Kinumi-Kisuuga



Water Point
WaSH Components
   
Click icons to learn more


Country:
Uganda

Program:
Wells for Masindi / Jinga Uganda

GPS:
Latitude 1.68
Longitude 31.71

Impact:
300 Served

Project Status:
Installed


Take a Tour



Explore The Project

Stories and Community Profile

The report below from our partner in the field gives some great information on the construction of a new hand-dug well in the Kinumi-Kisuugacommunity in Uganda:

Kinumi-Kisuuga is a small farmer village. The village has 60 households. All the inhabitants of Kinumi-Kisuuga rent the land from a big land owner. The people living in this village come from other areas. Fled from the cruel wars in Northern Uganda and Congo, this community fled to seek refuge in Masindi. Due to the heavy burden of renting, margins of profit for this community are minimal. With little or no mechanization increased agricultural output employing hoe agriculture is a direct function of a 1/1 increase in labor input.

Currently the community uses water from an open source. The water is contaminated as feaces easily access the water. . Drinking water contamination effects can be devastating to the individual and they can impact entire cultures.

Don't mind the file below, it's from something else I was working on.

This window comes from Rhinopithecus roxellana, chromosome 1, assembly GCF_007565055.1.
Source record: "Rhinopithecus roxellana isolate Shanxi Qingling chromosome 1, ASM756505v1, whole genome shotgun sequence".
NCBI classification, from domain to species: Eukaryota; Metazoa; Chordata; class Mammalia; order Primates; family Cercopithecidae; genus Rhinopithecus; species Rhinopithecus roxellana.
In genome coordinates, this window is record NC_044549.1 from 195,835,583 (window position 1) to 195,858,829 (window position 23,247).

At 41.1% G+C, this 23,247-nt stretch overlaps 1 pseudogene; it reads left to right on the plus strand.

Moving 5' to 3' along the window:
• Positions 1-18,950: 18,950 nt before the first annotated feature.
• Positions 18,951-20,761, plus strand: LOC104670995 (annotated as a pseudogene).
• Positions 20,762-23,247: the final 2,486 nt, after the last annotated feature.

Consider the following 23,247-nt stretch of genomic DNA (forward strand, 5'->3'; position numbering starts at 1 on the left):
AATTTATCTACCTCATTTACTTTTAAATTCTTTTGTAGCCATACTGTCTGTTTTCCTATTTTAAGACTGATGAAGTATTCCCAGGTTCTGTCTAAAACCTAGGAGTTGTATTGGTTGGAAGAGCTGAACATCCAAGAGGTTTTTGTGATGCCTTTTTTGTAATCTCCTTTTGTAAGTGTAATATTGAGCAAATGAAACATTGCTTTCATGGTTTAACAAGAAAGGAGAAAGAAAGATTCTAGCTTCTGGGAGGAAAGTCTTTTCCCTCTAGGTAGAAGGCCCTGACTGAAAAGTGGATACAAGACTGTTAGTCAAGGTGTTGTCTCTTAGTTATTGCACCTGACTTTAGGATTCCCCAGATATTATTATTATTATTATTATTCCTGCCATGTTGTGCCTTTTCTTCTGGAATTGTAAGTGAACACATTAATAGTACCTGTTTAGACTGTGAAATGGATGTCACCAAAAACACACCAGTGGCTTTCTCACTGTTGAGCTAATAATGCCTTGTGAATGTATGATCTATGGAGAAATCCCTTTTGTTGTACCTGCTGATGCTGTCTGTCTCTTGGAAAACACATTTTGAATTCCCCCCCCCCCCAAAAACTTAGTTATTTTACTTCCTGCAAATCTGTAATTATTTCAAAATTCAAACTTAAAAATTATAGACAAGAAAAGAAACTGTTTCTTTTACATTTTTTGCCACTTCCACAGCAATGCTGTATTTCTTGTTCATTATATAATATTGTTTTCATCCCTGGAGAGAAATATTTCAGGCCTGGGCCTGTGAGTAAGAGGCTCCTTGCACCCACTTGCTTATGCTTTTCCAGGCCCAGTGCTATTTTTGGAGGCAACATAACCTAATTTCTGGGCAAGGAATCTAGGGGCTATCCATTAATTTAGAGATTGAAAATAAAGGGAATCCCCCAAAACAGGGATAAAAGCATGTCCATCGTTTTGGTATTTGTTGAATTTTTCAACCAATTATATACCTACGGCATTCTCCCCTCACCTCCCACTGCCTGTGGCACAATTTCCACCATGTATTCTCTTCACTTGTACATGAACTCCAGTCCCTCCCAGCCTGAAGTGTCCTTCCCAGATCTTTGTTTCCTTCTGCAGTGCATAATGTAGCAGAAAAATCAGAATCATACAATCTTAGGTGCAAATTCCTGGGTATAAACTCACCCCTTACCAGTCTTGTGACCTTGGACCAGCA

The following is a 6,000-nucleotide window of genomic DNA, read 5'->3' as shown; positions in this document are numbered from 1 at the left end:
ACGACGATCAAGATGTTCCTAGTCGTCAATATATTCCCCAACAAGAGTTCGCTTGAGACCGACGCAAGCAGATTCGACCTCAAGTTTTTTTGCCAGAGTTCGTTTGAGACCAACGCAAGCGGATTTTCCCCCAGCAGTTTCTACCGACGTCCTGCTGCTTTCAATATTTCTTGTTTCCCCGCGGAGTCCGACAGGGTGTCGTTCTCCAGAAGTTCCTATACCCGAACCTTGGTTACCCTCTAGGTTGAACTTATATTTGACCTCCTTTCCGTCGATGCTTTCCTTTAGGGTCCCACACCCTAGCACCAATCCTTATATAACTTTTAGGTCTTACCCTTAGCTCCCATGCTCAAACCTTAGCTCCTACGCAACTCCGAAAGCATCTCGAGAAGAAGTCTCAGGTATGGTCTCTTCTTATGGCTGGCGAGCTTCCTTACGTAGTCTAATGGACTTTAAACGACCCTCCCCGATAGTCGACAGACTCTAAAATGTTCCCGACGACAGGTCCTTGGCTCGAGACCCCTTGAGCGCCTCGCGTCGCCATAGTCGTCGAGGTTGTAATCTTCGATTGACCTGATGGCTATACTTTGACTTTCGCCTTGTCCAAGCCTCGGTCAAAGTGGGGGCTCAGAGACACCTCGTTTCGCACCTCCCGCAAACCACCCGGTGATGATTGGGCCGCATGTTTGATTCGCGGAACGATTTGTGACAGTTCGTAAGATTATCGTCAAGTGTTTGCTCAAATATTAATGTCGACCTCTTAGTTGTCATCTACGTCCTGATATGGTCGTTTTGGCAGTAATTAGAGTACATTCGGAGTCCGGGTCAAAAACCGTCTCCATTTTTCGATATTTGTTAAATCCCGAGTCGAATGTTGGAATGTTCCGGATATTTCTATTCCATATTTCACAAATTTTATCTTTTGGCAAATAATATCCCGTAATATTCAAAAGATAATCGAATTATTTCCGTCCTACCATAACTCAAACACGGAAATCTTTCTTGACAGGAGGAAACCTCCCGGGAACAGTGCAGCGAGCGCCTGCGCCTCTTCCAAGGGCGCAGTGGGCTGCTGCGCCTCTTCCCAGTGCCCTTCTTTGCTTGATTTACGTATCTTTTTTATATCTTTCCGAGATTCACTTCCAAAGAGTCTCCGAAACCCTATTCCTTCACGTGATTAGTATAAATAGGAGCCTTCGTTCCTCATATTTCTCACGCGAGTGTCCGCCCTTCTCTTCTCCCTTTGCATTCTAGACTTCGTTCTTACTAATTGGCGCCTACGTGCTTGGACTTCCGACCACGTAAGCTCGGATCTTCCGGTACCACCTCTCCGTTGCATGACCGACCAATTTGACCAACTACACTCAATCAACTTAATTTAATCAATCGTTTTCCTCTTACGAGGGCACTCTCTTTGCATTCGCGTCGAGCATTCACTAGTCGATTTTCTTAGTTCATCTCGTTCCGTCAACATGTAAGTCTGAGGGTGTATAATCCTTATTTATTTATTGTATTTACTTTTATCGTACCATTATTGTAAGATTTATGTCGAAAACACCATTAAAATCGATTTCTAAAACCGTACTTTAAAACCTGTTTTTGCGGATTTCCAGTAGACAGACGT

Often, people who live in areas without sufficient safe, clean water, learn to live with diarrhea and other drinking water contamination effects. They take it for granted that they are just going to be sick periodically, and it is just a fact of life. Stomach aches become the norm. Fatigue and lethargy become common place.

But where people exist in a continually half-sick condition, their education and livelihoods can never be one hundred percent fruitful and prosperous. So, the condition of the people becomes the condition of the society.

Health and education are severely impacted by a continual lack of safe water. In Africa, or anywhere there is a high incidence of HIV/AIDS, the need for clean water is even greater.

In Kinumi-Kisuuga, households spend a lot of money to cure preventable diseases as diarrhea and stomach aches. This new water source in combination with drastic improvements in their sanitation levels will signify a big difference in the lives of the community members.

[GPS coordinates for this project are approximate.]

Construction Progress:

November 20, 2012

This week the technician has been transferred to Kinumi. For the coming weeks the technician will stay with the community. The community will provide a house and food for the technician. The water table in the area is remarkably high, therefore we sited the well on a hill.

November 27, 2012

The depth of the well is 10 ft. Construction is moving on well. Community participation is good.

Sanitation and Hygiene Progress:

TWT’s social program includes the assignment of one Community Development Officer (CDO) to one village. The CDO encourages each households to build an ideal homestead that includes: a latrine, hand-washing facility, a separate structure for animals, rubbish pit and drying rack for dishes.